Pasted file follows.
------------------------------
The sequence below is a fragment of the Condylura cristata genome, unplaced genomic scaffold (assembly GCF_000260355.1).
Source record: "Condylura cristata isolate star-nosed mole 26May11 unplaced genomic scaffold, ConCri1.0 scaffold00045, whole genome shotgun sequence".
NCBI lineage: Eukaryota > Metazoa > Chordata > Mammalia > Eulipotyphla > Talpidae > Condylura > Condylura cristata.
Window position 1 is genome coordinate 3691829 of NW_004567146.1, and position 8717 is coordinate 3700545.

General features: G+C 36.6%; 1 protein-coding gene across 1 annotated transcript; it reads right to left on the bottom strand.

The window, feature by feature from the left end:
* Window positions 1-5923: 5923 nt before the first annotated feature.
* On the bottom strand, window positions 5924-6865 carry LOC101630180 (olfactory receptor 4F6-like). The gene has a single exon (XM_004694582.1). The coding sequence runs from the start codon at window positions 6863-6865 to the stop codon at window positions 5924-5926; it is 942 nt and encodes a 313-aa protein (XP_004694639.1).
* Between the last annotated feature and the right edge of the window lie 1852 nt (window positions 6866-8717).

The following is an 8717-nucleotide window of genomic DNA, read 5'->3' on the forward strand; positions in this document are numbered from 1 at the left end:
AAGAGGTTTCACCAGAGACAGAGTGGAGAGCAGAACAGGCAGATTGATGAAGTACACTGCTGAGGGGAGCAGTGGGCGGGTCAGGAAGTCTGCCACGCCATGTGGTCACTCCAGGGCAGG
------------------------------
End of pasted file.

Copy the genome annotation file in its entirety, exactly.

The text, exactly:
The sequence below is a fragment of the Condylura cristata genome, unplaced genomic scaffold (assembly GCF_000260355.1).
Source record: "Condylura cristata isolate star-nosed mole 26May11 unplaced genomic scaffold, ConCri1.0 scaffold00045, whole genome shotgun sequence".
NCBI lineage: Eukaryota > Metazoa > Chordata > Mammalia > Eulipotyphla > Talpidae > Condylura > Condylura cristata.
Window position 1 is genome coordinate 3691829 of NW_004567146.1, and position 8717 is coordinate 3700545.

General features: G+C 36.6%; 1 protein-coding gene across 1 annotated transcript; it reads right to left on the bottom strand.

The window, feature by feature from the left end:
* Window positions 1-5923: 5923 nt before the first annotated feature.
* On the bottom strand, window positions 5924-6865 carry LOC101630180 (olfactory receptor 4F6-like). The gene has a single exon (XM_004694582.1). The coding sequence runs from the start codon at window positions 6863-6865 to the stop codon at window positions 5924-5926; it is 942 nt and encodes a 313-aa protein (XP_004694639.1).
* Between the last annotated feature and the right edge of the window lie 1852 nt (window positions 6866-8717).

The following is an 8717-nucleotide window of genomic DNA, read 5'->3' on the forward strand; positions in this document are numbered from 1 at the left end:
AAGAGGTTTCACCAGAGACAGAGTGGAGAGCAGAACAGGCAGATTGATGAAGTACACTGCTGAGGGGAGCAGTGGGCGGGTCAGGAAGTCTGCCACGCCATGTGGTCACTCCAGGGCAGG